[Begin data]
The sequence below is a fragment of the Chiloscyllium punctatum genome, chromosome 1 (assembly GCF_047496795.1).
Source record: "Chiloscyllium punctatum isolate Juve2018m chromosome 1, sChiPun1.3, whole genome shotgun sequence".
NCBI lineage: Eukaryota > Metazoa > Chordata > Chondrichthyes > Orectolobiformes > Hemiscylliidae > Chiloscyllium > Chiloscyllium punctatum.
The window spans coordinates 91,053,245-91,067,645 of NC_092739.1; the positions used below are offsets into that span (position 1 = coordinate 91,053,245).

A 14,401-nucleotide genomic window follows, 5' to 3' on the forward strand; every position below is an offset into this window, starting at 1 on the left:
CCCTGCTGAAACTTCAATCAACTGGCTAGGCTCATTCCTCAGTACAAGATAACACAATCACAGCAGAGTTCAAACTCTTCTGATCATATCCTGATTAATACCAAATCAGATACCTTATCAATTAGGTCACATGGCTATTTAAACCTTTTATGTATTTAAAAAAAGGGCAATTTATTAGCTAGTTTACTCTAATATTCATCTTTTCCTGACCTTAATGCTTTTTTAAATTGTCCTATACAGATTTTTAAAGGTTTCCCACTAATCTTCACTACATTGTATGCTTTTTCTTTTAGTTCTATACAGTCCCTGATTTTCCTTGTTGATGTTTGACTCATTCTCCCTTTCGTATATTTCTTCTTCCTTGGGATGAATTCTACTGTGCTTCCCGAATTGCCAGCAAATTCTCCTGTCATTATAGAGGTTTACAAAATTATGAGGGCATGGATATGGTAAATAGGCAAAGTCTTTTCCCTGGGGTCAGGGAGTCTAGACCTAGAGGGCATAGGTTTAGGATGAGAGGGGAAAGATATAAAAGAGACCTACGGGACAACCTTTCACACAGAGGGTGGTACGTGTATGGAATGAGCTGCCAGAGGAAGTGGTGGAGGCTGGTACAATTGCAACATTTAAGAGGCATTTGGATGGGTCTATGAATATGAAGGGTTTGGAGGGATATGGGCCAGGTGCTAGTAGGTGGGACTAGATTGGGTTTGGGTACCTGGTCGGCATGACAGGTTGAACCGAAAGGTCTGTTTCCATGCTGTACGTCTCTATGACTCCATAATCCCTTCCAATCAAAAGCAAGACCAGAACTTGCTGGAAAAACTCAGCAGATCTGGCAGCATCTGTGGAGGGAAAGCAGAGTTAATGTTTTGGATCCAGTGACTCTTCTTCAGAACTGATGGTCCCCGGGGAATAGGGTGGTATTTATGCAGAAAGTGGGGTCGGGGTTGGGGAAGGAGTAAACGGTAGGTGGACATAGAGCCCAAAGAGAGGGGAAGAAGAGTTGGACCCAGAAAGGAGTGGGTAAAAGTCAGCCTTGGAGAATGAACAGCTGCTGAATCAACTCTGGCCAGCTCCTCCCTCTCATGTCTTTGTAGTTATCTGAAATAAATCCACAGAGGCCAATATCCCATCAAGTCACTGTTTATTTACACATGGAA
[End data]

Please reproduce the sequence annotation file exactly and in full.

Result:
The sequence below is a fragment of the Chiloscyllium punctatum genome, chromosome 1 (assembly GCF_047496795.1).
Source record: "Chiloscyllium punctatum isolate Juve2018m chromosome 1, sChiPun1.3, whole genome shotgun sequence".
NCBI lineage: Eukaryota > Metazoa > Chordata > Chondrichthyes > Orectolobiformes > Hemiscylliidae > Chiloscyllium > Chiloscyllium punctatum.
The window spans coordinates 91,053,245-91,067,645 of NC_092739.1; the positions used below are offsets into that span (position 1 = coordinate 91,053,245).

A 14,401-nucleotide genomic window follows, 5' to 3' on the forward strand; every position below is an offset into this window, starting at 1 on the left:
CCCTGCTGAAACTTCAATCAACTGGCTAGGCTCATTCCTCAGTACAAGATAACACAATCACAGCAGAGTTCAAACTCTTCTGATCATATCCTGATTAATACCAAATCAGATACCTTATCAATTAGGTCACATGGCTATTTAAACCTTTTATGTATTTAAAAAAAGGGCAATTTATTAGCTAGTTTACTCTAATATTCATCTTTTCCTGACCTTAATGCTTTTTTAAATTGTCCTATACAGATTTTTAAAGGTTTCCCACTAATCTTCACTACATTGTATGCTTTTTCTTTTAGTTCTATACAGTCCCTGATTTTCCTTGTTGATGTTTGACTCATTCTCCCTTTCGTATATTTCTTCTTCCTTGGGATGAATTCTACTGTGCTTCCCGAATTGCCAGCAAATTCTCCTGTCATTATAGAGGTTTACAAAATTATGAGGGCATGGATATGGTAAATAGGCAAAGTCTTTTCCCTGGGGTCAGGGAGTCTAGACCTAGAGGGCATAGGTTTAGGATGAGAGGGGAAAGATATAAAAGAGACCTACGGGACAACCTTTCACACAGAGGGTGGTACGTGTATGGAATGAGCTGCCAGAGGAAGTGGTGGAGGCTGGTACAATTGCAACATTTAAGAGGCATTTGGATGGGTCTATGAATATGAAGGGTTTGGAGGGATATGGGCCAGGTGCTAGTAGGTGGGACTAGATTGGGTTTGGGTACCTGGTCGGCATGACAGGTTGAACCGAAAGGTCTGTTTCCATGCTGTACGTCTCTATGACTCCATAATCCCTTCCAATCAAAAGCAAGACCAGAACTTGCTGGAAAAACTCAGCAGATCTGGCAGCATCTGTGGAGGGAAAGCAGAGTTAATGTTTTGGATCCAGTGACTCTTCTTCAGAACTGATGGTCCCCGGGGAATAGGGTGGTATTTATGCAGAAAGTGGGGTCGGGGTTGGGGAAGGAGTAAACGGTAGGTGGACATAGAGCCCAAAGAGAGGGGAAGAAGAGTTGGACCCAGAAAGGAGTGGGTAAAAGTCAGCCTTGGAGAATGAACAGCTGCTGAATCAACTCTGGCCAGCTCCTCCCTCTCATGTCTTTGTAGTTATCTGAAATAAATCCACAGAGGCCAATATCCCATCAAGTCACTGTTTATTTACACATGGAA